That's a good idea.  Thanks.  That would be reasonably fast and possible to get working very quickly.  To go faster would require a dedicated instrument which there appears not to be no cheap options (Saleae should add this on...) or something based on an FPGA.  It might not be too hard to get something working with a Max 10, but I am not nearly as good with FPGAs as I am with getting at ATMega328P working on a board with some support ICs.
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Offline JoeN

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Define 'at speed'.

Yes.  This ^^^^^^^

Faster than a USB-to-serial cable driving a shift register.  At least 10mhz, preferably.  That is not going to work with an 8-bit micro but it might be able to be done with the latest 32 bit M7 micros that go 300Mhz, for example, and certainly can be done with an Altera Max 10.  The difficulty just goes up for each one of these.  Writing code in Atmel Studio for the 328P is something I know how to do pretty well now and I can get the ports to run about as fast as possible.

Note:  I am measuring speed at the output clock plus the ability to generate a new bit pattern every clock.  So I am thinking in cycles per second, not specifically bits per second or bytes per second.  I haven't locked down the width just yet but if I use a micro, more width will lower speed in using more ports and having to latch it in.
« Last Edit: March 18, 2017, 09:16:09 am by JoeN »
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Offline rstofer

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A CPLD or FPGA can generate anything you want and as wide as you can afford.

If 16 channels at 100 MS/s is adequate, the new Digilent DigitalDiscovery might be one way to go.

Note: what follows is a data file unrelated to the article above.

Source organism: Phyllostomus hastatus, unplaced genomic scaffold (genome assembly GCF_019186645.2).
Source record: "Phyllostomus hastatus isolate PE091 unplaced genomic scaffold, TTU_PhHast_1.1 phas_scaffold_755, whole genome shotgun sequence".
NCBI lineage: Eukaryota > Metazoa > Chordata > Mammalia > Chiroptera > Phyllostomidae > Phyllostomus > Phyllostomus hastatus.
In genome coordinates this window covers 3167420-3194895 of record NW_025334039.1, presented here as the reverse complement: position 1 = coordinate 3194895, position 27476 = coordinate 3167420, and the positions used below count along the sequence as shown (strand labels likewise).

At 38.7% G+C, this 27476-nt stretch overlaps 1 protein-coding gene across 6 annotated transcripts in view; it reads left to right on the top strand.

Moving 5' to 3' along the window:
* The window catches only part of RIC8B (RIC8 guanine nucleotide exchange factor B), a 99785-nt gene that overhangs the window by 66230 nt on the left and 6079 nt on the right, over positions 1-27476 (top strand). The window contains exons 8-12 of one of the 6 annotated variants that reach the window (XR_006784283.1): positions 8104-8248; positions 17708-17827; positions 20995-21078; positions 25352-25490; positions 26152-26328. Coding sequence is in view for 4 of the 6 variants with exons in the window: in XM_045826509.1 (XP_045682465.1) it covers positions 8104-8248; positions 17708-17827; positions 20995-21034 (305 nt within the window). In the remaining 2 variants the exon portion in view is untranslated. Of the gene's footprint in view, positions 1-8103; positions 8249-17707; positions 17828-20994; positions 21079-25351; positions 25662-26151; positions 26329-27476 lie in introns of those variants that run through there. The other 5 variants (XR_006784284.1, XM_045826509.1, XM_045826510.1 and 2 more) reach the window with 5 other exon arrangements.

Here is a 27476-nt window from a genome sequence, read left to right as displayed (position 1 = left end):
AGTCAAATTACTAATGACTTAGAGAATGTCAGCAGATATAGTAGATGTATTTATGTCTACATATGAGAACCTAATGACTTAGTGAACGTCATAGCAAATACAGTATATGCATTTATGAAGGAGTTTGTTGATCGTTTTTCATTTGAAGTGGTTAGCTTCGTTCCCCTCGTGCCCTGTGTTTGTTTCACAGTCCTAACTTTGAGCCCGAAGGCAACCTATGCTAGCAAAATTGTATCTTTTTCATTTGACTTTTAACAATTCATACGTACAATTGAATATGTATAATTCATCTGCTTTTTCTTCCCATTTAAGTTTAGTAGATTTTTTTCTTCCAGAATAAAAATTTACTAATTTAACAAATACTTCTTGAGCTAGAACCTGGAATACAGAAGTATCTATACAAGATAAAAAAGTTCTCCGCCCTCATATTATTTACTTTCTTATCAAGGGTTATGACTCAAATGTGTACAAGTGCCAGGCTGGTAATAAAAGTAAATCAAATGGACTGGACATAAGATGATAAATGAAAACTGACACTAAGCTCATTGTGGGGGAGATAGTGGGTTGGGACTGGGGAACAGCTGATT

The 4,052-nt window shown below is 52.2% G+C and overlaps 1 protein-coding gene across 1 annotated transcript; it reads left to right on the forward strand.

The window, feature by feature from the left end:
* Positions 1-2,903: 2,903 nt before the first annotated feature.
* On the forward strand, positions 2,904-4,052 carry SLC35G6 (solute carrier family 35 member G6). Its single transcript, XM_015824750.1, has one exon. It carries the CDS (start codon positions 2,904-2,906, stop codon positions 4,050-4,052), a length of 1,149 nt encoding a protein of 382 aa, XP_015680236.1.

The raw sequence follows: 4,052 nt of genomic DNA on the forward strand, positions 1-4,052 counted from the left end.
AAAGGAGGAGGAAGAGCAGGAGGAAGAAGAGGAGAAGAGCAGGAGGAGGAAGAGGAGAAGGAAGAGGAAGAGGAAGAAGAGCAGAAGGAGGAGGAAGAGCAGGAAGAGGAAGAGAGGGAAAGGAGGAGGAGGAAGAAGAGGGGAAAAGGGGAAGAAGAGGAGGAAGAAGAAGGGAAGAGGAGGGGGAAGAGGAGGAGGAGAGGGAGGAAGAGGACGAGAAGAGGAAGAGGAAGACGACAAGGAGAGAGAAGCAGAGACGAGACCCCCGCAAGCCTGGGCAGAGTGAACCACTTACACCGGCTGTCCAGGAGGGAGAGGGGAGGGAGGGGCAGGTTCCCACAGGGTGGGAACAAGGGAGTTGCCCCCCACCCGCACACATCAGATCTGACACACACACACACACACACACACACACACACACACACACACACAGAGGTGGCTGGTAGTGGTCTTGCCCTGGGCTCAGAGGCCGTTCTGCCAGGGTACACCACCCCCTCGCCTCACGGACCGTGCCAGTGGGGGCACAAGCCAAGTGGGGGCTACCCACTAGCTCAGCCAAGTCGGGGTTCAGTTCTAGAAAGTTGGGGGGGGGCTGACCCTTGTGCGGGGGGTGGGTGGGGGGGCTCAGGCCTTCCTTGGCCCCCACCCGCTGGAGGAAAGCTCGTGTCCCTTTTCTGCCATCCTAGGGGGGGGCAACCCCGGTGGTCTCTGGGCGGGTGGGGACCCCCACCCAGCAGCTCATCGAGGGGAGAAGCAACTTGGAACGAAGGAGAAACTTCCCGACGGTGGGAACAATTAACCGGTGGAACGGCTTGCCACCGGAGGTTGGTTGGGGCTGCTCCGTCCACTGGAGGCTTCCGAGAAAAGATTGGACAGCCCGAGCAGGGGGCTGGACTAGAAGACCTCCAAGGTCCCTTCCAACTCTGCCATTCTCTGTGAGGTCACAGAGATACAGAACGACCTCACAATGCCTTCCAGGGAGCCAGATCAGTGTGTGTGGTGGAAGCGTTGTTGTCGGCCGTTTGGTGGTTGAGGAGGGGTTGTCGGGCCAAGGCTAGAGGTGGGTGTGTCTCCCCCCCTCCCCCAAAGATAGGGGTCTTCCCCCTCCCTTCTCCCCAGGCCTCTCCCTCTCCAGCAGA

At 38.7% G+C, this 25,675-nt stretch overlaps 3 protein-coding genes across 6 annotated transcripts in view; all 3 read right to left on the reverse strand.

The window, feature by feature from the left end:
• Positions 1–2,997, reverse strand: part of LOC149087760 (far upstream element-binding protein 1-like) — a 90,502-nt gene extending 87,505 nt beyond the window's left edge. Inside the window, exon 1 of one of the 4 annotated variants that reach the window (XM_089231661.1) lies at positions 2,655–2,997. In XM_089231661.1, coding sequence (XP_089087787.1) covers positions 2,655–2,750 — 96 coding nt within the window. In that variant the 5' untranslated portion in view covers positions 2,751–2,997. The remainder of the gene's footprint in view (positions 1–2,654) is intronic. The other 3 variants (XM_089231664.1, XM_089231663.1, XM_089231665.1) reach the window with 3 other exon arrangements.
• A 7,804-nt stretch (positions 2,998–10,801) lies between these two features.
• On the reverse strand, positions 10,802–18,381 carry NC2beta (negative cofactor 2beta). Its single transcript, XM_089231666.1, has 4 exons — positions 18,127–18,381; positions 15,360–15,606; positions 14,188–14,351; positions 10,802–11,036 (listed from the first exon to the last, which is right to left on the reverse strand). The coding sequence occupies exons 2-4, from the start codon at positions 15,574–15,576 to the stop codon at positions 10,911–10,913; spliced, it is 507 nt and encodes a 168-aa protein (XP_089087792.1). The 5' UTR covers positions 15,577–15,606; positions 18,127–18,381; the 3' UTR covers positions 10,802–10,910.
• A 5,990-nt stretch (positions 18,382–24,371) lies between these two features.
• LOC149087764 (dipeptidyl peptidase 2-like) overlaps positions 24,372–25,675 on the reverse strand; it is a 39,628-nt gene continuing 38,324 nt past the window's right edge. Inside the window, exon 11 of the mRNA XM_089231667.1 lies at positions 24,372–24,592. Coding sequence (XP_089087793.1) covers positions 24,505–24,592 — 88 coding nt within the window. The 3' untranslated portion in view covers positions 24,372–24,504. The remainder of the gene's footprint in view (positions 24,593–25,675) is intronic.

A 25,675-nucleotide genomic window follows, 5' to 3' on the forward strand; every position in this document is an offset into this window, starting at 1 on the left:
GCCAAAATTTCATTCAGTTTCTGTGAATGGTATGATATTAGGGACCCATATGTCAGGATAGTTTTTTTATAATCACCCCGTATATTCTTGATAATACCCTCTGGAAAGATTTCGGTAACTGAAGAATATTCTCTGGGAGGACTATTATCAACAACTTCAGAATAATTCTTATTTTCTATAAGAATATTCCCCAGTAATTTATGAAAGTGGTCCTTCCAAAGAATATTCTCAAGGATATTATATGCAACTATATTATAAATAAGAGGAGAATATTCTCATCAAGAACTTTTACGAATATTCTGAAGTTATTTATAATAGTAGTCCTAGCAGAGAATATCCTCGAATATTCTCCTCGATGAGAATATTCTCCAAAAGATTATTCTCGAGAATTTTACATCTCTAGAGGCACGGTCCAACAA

http://store.digilentinc.com/digital-discovery-portable-logic-analyzer-and-digital-pattern-generator/

The older Analog Discovery can do the same thing...
http://store.digilentinc.com/analog-discovery-2-100msps-usb-oscilloscope-logic-analyzer-and-variable-power-supply/

Here is a CPLD that's pretty cheap:
http://store.digilentinc.com/cmod-breadboardable-coolrunner-ii-cpld-module/

It needs an external 3.3V power source and it needs a JTAG programming cable:
http://store.digilentinc.com/jtag-hs2-programming-cable/
 

Offline JoeN

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If 16 channels at 100 MS/s is adequate, the new Digilent DigitalDiscovery might be one way to go.
http://store.digilentinc.com/digital-discovery-portable-logic-analyzer-and-digital-pattern-generator/

Thanks, that answers my primary question which was if there was a relatively cheap commercial digital pattern generator out there, even if it was an eBay special by some Chinese seller.  I am putting this down as a yes, looks like a decent one too.  I searched on "digital pattern generator" before I even made this thread and this product was not on the first three pages.  I am kicking myself, I know about this product, I just forgot that pattern generation was one of the features.

I am well set on the CPLD front.  I have MAX II 240 and 1270s, a few MAX 5's and even two MAX 10's in my kit right now, as well as some XC9572s.  I have a Xilinx cable from Digilent and a clone adapter for Altera from some Chinese seller, but it works fine.